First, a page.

We have already demonstrated that for proteins, conversion to new chemistry may be beyond reach of incremental transitions. That is in my paper with Doug Axe in BIO-Complexity last year.

    On the flagellum, there is good reason to think that the TTSS is derived from the flagellum, not the other way around. It is always easier to change a pattern by deleting elements than building new ones. We will continue to test the limits of gene duplication and divergence, which the current way evolutionary biologists suggest flagellar evolution happened.

    The problem is the origin of new traits, or innovations. We can find examples where traits are lost, or suddenly appear, but no examples where traits appear gradually. Take the evolution of the wing. I know there are debates in the literature over how or from what structure insects evolved wings. The truth is wings are either there or they are not.

    An example from ants: there are winged and wingless species. The winged species have the genetic cascade that specifies wing-building. The wingless castes have the same cascade but with one or a few regulatory elements missing, hence no wings. No hint of a partial wing or partial pathway toward having wings.

    What I am saying is that the incremental approach is an evolutionary hold-over. New is new, even if some of the parts have been retooled for a new function.

  14. 14
    material.infantacy

    guager, thanks for the reply. I’ll take a moment here to clarify my thoughts. Please don’t feel obligated to respond, but please feel free. The T3SS to Flagellar motor was perhaps a bad example. I’m aware that there is evidence that the pathway is reversed, but as you suggested, it’s not as impressive a feat to knock features out as it is to design and build them.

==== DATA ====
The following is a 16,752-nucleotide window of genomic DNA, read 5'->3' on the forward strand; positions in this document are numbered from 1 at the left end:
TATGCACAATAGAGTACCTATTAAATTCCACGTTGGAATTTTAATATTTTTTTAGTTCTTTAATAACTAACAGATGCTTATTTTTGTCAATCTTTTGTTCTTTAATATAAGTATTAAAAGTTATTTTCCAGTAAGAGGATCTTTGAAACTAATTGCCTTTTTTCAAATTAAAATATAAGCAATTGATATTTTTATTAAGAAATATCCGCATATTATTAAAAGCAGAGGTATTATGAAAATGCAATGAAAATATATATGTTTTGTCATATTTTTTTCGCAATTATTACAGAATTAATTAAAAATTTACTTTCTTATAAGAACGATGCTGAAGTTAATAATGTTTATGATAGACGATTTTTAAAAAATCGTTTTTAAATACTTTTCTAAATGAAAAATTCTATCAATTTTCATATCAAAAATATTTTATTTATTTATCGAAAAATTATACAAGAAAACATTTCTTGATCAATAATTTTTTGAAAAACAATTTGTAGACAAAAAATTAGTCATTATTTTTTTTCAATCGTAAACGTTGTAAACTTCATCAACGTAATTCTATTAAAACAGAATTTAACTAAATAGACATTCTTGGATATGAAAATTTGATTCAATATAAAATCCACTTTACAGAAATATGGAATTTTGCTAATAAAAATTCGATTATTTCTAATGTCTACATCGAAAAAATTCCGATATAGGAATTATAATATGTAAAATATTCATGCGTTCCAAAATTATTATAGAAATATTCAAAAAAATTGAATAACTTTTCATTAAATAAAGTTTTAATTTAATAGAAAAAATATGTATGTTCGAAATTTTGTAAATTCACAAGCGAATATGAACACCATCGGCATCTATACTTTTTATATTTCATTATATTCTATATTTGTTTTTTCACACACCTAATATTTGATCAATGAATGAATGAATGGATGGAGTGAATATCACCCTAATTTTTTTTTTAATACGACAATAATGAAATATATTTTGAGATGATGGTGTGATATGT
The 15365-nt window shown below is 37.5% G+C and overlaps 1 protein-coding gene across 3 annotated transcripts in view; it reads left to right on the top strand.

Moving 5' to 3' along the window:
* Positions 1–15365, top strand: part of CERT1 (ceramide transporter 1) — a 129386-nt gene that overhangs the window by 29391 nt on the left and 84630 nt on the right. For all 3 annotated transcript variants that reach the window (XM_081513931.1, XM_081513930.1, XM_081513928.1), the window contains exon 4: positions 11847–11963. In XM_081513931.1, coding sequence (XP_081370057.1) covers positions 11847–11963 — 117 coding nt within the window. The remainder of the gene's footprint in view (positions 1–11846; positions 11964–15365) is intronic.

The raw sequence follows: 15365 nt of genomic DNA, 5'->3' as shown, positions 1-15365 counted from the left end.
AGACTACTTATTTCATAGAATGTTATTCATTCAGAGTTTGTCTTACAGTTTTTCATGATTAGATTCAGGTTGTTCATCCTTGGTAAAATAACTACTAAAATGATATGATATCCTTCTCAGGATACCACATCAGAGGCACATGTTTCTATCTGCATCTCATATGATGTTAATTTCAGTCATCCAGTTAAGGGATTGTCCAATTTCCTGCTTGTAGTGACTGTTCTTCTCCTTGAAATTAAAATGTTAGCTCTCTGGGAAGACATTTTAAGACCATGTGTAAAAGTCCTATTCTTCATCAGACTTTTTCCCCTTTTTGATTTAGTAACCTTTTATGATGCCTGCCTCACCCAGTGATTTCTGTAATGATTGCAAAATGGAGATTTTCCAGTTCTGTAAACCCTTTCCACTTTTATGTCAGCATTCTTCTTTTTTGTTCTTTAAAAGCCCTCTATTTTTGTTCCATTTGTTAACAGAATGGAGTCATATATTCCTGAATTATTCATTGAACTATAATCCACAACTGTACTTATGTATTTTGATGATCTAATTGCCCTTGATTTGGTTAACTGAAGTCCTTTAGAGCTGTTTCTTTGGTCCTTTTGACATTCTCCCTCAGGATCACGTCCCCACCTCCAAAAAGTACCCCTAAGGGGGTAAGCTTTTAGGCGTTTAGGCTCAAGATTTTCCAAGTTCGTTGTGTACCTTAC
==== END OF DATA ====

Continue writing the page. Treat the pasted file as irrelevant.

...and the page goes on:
Of course we have two options to consider when evaluating the rise of life and novelty of features. Either it happens by necessity and has a purely materialistic cause, or the intervention of a designing intelligence is required.

    Reasonably I choose the latter. However then there are at least three possible scenarios: 1) species were created according to kind, and observed changes in species over time is the result of preprogrammed capacity for intra-species variation, along with the loss of genetic information; 2) some form of universal common descent with front loading is the case, and the information required to bootstrap one species from another was preloaded into the genome, and likely also in one or more other yet undiscovered areas; 3) some form of universal common descent is the case, and the designer saw fit to intervene at discrete points in time, in order to affect changes by the input novel information. There are other scenarios one could imagine, but that essentially covers the basis I believe.